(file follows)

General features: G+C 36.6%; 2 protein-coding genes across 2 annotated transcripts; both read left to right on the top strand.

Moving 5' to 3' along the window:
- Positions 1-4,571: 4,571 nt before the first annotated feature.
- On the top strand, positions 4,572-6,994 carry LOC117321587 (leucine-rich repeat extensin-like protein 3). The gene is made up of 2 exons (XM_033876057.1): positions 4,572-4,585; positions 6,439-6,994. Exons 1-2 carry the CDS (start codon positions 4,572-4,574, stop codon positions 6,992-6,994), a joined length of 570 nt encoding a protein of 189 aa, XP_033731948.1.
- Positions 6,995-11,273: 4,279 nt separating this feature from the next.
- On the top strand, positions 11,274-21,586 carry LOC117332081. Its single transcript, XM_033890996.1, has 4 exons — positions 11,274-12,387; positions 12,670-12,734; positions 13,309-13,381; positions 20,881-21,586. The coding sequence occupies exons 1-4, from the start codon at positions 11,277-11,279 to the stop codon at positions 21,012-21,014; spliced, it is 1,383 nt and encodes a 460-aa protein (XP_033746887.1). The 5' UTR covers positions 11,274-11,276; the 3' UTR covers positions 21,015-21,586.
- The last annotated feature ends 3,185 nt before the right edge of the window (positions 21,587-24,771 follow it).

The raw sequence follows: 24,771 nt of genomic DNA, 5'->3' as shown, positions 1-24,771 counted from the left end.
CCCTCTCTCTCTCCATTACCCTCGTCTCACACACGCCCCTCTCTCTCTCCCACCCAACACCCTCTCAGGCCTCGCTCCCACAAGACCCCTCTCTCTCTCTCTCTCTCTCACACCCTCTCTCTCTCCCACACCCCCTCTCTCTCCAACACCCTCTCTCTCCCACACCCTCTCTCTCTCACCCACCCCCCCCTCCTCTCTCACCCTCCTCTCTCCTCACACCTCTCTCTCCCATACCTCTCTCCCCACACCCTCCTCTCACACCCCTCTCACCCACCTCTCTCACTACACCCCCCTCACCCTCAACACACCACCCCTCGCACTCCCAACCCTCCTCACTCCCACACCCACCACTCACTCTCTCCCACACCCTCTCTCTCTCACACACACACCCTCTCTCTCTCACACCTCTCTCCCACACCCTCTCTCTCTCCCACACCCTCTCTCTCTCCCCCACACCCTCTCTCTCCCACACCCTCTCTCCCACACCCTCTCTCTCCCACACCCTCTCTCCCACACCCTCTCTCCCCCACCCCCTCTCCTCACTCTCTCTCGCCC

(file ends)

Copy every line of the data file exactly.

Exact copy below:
General features: G+C 36.6%; 2 protein-coding genes across 2 annotated transcripts; both read left to right on the top strand.

Moving 5' to 3' along the window:
- Positions 1-4,571: 4,571 nt before the first annotated feature.
- On the top strand, positions 4,572-6,994 carry LOC117321587 (leucine-rich repeat extensin-like protein 3). The gene is made up of 2 exons (XM_033876057.1): positions 4,572-4,585; positions 6,439-6,994. Exons 1-2 carry the CDS (start codon positions 4,572-4,574, stop codon positions 6,992-6,994), a joined length of 570 nt encoding a protein of 189 aa, XP_033731948.1.
- Positions 6,995-11,273: 4,279 nt separating this feature from the next.
- On the top strand, positions 11,274-21,586 carry LOC117332081. Its single transcript, XM_033890996.1, has 4 exons — positions 11,274-12,387; positions 12,670-12,734; positions 13,309-13,381; positions 20,881-21,586. The coding sequence occupies exons 1-4, from the start codon at positions 11,277-11,279 to the stop codon at positions 21,012-21,014; spliced, it is 1,383 nt and encodes a 460-aa protein (XP_033746887.1). The 5' UTR covers positions 11,274-11,276; the 3' UTR covers positions 21,015-21,586.
- The last annotated feature ends 3,185 nt before the right edge of the window (positions 21,587-24,771 follow it).

The raw sequence follows: 24,771 nt of genomic DNA, 5'->3' as shown, positions 1-24,771 counted from the left end.
CCCTCTCTCTCTCCATTACCCTCGTCTCACACACGCCCCTCTCTCTCTCCCACCCAACACCCTCTCAGGCCTCGCTCCCACAAGACCCCTCTCTCTCTCTCTCTCTCTCACACCCTCTCTCTCTCCCACACCCCCTCTCTCTCCAACACCCTCTCTCTCCCACACCCTCTCTCTCTCACCCACCCCCCCCTCCTCTCTCACCCTCCTCTCTCCTCACACCTCTCTCTCCCATACCTCTCTCCCCACACCCTCCTCTCACACCCCTCTCACCCACCTCTCTCACTACACCCCCCTCACCCTCAACACACCACCCCTCGCACTCCCAACCCTCCTCACTCCCACACCCACCACTCACTCTCTCCCACACCCTCTCTCTCTCACACACACACCCTCTCTCTCTCACACCTCTCTCCCACACCCTCTCTCTCTCCCACACCCTCTCTCTCTCCCCCACACCCTCTCTCTCCCACACCCTCTCTCCCACACCCTCTCTCTCCCACACCCTCTCTCCCACACCCTCTCTCCCCCACCCCCTCTCCTCACTCTCTCTCGCCC